Since Trump ran for president, it was clear that his ideas around foreign policy were scary, and now those closest to him are beginning to realize how dangerous he could become if allowed to take whatever action he wants.
Just this week, Trump clashed several times with his own intel chiefs.
On Thursday, Senate Majority Leader Mitch McConnell (R-KY) broke with Trump as he spearheaded a rebuke of Mr. Trump’s rationale for withdrawing U.S. troops from Syria and Afghanistan, which resulted in the majority of Senate Republicans voting to declare that the Islamic State’s presence and activity in both countries continues to pose a serious threat to the United States.
According to The Washington Post:
‘The measure, presented as an amendment to a greater Middle East policy bill, is a striking reprimand of the president from a GOP that has become increasingly comfortable expressing its opposition to Trump’s foreign policy through votes on the Senate floor.’
McConnell’s break with Trump signifies how deeply Trump’s announcements broke faith within the party. However, it is worth noting that Republicans spent years accusing former President Obama “of pursuing capricious troop withdrawals and have refused to defend this president’s efforts to do the same.”
Prior to the 68-23 Senate vote, McConnell said:
‘I believe the threats remain. ISIS and al-Qaeda have yet to be defeated, and American national security interests require continued commitment to our mission there.’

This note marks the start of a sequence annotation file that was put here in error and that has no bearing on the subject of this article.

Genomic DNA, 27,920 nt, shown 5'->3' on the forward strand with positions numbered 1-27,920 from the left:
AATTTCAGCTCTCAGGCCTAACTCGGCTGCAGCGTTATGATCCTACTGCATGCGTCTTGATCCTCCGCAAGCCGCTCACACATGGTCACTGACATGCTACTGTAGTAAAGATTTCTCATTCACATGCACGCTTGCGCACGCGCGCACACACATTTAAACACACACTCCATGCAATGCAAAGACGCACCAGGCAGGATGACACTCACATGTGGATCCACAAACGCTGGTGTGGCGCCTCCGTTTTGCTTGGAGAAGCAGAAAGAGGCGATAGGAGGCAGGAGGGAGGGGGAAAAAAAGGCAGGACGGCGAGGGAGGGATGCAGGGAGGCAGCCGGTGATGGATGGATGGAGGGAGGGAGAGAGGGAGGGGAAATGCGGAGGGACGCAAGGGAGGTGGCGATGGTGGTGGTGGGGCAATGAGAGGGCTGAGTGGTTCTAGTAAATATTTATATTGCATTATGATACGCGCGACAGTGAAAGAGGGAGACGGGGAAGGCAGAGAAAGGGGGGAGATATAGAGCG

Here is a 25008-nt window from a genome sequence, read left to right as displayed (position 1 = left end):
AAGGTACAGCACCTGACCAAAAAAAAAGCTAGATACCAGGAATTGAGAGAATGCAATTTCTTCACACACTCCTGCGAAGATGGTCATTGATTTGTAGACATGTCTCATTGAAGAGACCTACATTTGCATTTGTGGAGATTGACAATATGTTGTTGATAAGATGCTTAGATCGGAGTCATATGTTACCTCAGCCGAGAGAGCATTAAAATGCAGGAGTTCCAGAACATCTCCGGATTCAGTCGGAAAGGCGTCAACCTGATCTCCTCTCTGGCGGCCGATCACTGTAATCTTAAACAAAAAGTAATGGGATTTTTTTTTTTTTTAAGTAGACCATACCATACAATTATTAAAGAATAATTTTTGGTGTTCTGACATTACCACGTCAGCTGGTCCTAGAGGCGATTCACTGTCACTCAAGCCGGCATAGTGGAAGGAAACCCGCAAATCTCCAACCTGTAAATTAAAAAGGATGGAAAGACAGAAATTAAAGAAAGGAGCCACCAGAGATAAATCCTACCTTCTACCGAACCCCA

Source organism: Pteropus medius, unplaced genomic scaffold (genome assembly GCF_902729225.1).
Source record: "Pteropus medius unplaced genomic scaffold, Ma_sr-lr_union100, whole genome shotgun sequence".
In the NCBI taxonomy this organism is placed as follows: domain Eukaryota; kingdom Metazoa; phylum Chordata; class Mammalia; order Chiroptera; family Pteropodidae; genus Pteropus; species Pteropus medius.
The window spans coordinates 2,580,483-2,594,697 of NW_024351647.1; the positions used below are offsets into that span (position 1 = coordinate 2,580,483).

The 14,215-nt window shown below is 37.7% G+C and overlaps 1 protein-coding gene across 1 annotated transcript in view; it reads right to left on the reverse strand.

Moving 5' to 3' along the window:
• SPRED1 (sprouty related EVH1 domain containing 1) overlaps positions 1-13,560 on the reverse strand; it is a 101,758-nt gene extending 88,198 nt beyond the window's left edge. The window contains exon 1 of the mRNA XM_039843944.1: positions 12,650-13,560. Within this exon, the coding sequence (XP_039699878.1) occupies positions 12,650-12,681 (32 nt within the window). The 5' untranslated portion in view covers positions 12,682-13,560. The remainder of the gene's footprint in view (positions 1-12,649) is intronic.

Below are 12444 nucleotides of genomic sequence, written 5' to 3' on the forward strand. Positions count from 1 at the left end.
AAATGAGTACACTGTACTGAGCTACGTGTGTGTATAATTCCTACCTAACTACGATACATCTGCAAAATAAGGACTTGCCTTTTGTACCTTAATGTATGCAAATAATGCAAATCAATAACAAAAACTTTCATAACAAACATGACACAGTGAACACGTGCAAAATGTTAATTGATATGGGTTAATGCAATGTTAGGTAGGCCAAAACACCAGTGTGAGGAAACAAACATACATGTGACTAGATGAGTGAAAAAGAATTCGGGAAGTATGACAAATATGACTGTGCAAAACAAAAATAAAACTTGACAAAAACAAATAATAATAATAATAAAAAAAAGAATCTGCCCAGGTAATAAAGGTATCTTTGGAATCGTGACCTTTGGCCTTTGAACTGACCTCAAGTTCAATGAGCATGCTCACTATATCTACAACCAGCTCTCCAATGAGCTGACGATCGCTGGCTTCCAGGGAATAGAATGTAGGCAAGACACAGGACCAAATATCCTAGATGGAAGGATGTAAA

Senate Democrats were divided on the issue though, with some arguing that rebuking Trump was not worth the cost of greenlighting endless war. Senator Chris Murphy (D-CT) said:
‘This amendment is not the right way for us to proceed as a means of correcting Trump’s backward policies. It could, frankly, get us even more deeply mired into a series of conflicts in the Middle East.’
In addition, every Senate Democrat expecting to run for president in 2020 voted against the amendment.
In December, Mr. Trump issued a tweet announcing that he would be withdrawing American military personnel from Syria. He stated:
‘We have defeated ISIS in Syria, my only reason for being there during the Trump presidency.’
The Post reported:
‘The backlash from Republicans has been steady, with some of the president’s closest allies warning him about the dangers of leaving before al-Qaeda, ISIS and their affiliates are expunged. Talk of an impulsive pullout from Syria has incited fears of an ISIS resurgence there, as well as growing concern for the safety of Kurdish fighters who have partnered with U.S. forces. Some lawmakers have warned that the vacuum caused by a U.S. departure is likely to be filled by forces aligned with Iran, posing a threat to ally Israel.’
This vote also comes at a time when U.S. negotiations have been underway with the Taliban which could result in the eventual withdrawal of troops from Afghanistan as well. U.S. forces have been deployed there for more than 17 years.
McConnell’s amendment specifically named ISIS and al-Qaeda as “a global threat, which merits increased international contributions to the counterterrorism, diplomatic and stabilization efforts underway in Syria and Afghanistan.”
‘It salutes “the positive role” the United States and its allies have played in Syria and Afghanistan, “fighting terrorist groups, countering Iranian aggression, deterring the further use of chemical weapons, and protecting human rights.”’
The amendment warned that:
‘withdrawal of the United States forces from the ongoing fight against these groups . . . could allow terrorists to regroup, destabilize critical regions, and create vacuums that could be filled by Iran or Russia, to the detriment of United States’ interests and those of our allies.’
Twitter had a few things to say too:
Featured image is screenshot from YouTube